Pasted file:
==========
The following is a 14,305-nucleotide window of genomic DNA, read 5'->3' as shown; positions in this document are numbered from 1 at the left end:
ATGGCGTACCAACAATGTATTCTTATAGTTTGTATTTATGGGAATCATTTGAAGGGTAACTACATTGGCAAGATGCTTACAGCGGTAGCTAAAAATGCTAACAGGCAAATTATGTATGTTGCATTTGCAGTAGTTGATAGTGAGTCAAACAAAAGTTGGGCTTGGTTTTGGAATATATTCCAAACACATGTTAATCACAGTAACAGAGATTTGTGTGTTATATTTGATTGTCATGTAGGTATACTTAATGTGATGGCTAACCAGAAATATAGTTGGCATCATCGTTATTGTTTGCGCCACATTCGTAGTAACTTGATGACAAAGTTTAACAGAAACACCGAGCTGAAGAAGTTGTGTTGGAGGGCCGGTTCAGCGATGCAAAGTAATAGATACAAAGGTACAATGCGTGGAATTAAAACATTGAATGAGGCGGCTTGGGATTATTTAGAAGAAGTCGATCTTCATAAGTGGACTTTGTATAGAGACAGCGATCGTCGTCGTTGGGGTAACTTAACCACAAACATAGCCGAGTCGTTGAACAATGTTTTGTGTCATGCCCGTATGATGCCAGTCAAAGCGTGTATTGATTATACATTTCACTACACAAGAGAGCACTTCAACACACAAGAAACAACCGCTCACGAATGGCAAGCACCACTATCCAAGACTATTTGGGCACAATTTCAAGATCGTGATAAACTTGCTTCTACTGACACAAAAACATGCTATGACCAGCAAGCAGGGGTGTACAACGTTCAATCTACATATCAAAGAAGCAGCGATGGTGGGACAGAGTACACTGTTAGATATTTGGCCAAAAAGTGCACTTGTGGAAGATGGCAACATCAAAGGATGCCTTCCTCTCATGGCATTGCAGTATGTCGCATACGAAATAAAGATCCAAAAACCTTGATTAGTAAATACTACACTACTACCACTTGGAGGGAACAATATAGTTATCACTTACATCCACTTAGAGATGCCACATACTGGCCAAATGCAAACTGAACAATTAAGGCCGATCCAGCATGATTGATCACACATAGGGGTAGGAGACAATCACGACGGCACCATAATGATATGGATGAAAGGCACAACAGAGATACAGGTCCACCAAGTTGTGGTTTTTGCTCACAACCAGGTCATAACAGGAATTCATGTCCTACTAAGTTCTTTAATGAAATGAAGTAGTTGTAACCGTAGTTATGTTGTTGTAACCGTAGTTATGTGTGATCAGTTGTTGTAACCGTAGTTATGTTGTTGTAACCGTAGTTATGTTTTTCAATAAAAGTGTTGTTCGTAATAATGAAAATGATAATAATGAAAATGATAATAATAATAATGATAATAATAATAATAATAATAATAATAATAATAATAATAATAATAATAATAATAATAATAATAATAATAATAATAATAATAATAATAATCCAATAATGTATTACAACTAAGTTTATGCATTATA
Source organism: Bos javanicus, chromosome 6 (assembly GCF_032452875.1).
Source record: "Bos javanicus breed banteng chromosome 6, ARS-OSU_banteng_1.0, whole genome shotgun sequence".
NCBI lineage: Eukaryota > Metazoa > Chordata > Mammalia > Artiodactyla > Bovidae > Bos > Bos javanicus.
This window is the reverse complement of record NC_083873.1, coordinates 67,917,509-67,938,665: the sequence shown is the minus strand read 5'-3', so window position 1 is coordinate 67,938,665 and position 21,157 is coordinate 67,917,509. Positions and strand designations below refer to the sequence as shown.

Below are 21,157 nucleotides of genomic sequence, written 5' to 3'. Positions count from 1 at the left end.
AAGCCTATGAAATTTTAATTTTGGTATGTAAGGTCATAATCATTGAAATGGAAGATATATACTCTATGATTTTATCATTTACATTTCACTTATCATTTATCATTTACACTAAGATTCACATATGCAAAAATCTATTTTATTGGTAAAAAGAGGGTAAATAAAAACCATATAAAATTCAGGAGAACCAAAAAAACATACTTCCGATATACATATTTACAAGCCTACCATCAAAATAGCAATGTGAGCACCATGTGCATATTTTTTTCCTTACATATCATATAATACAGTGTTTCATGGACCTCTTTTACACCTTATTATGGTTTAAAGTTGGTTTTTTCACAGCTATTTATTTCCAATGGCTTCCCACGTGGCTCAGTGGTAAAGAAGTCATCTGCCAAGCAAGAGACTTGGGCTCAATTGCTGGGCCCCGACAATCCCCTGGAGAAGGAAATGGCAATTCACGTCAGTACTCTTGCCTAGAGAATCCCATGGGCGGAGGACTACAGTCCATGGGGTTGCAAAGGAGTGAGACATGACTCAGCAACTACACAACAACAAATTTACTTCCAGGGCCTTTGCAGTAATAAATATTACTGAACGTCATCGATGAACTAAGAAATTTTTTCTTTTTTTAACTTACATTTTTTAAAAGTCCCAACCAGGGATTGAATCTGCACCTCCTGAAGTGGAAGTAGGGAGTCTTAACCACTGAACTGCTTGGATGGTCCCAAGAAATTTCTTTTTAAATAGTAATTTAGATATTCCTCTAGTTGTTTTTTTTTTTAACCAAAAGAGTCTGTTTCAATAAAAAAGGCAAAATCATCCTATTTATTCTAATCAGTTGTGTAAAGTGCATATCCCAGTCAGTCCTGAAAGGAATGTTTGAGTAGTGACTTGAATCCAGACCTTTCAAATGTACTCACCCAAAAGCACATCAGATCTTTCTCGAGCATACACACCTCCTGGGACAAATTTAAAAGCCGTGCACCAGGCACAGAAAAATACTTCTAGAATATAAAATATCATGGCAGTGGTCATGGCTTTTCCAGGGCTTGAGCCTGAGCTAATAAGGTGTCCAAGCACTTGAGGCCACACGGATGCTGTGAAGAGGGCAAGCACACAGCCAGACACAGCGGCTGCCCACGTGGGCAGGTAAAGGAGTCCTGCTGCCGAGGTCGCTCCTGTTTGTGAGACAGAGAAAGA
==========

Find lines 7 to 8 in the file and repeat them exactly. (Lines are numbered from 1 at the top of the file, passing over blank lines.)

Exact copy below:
Below are 21,157 nucleotides of genomic sequence, written 5' to 3'. Positions count from 1 at the left end.
AAGCCTATGAAATTTTAATTTTGGTATGTAAGGTCATAATCATTGAAATGGAAGATATATACTCTATGATTTTATCATTTACATTTCACTTATCATTTATCATTTACACTAAGATTCACATATGCAAAAATCTATTTTATTGGTAAAAAGAGGGTAAATAAAAACCATATAAAATTCAGGAGAACCAAAAAAACATACTTCCGATATACATATTTACAAGCCTACCATCAAAATAGCAATGTGAGCACCATGTGCATATTTTTTTCCTTACATATCATATAATACAGTGTTTCATGGACCTCTTTTACACCTTATTATGGTTTAAAGTTGGTTTTTTCACAGCTATTTATTTCCAATGGCTTCCCACGTGGCTCAGTGGTAAAGAAGTCATCTGCCAAGCAAGAGACTTGGGCTCAATTGCTGGGCCCCGACAATCCCCTGGAGAAGGAAATGGCAATTCACGTCAGTACTCTTGCCTAGAGAATCCCATGGGCGGAGGACTACAGTCCATGGGGTTGCAAAGGAGTGAGACATGACTCAGCAACTACACAACAACAAATTTACTTCCAGGGCCTTTGCAGTAATAAATATTACTGAACGTCATCGATGAACTAAGAAATTTTTTCTTTTTTTAACTTACATTTTTTAAAAGTCCCAACCAGGGATTGAATCTGCACCTCCTGAAGTGGAAGTAGGGAGTCTTAACCACTGAACTGCTTGGATGGTCCCAAGAAATTTCTTTTTAAATAGTAATTTAGATATTCCTCTAGTTGTTTTTTTTTTTAACCAAAAGAGTCTGTTTCAATAAAAAAGGCAAAATCATCCTATTTATTCTAATCAGTTGTGTAAAGTGCATATCCCAGTCAGTCCTGAAAGGAATGTTTGAGTAGTGACTTGAATCCAGACCTTTCAAATGTACTCACCCAAAAGCACATCAGATCTTTCTCGAGCATACACACCTCCTGGGACAAATTTAAAAGCCGTGCACCAGGCACAGAAAAATACTTCTAGAATATAAAATATCATGGCAGTGGTCATGGCTTTTCCAGGGCTTGAGCCTGAGCTAATAAGGTGTCCAAGCACTTGAGGCCACACGGATGCTGTGAAGAGGGCAAGCACACAGCCAGACACAGCGGCTGCCCACGTGGGCAGGTAAAGGAGTCCTGCTGCCGAGGTCGCTCCTGTTTGTGAGACAGAGAAAGA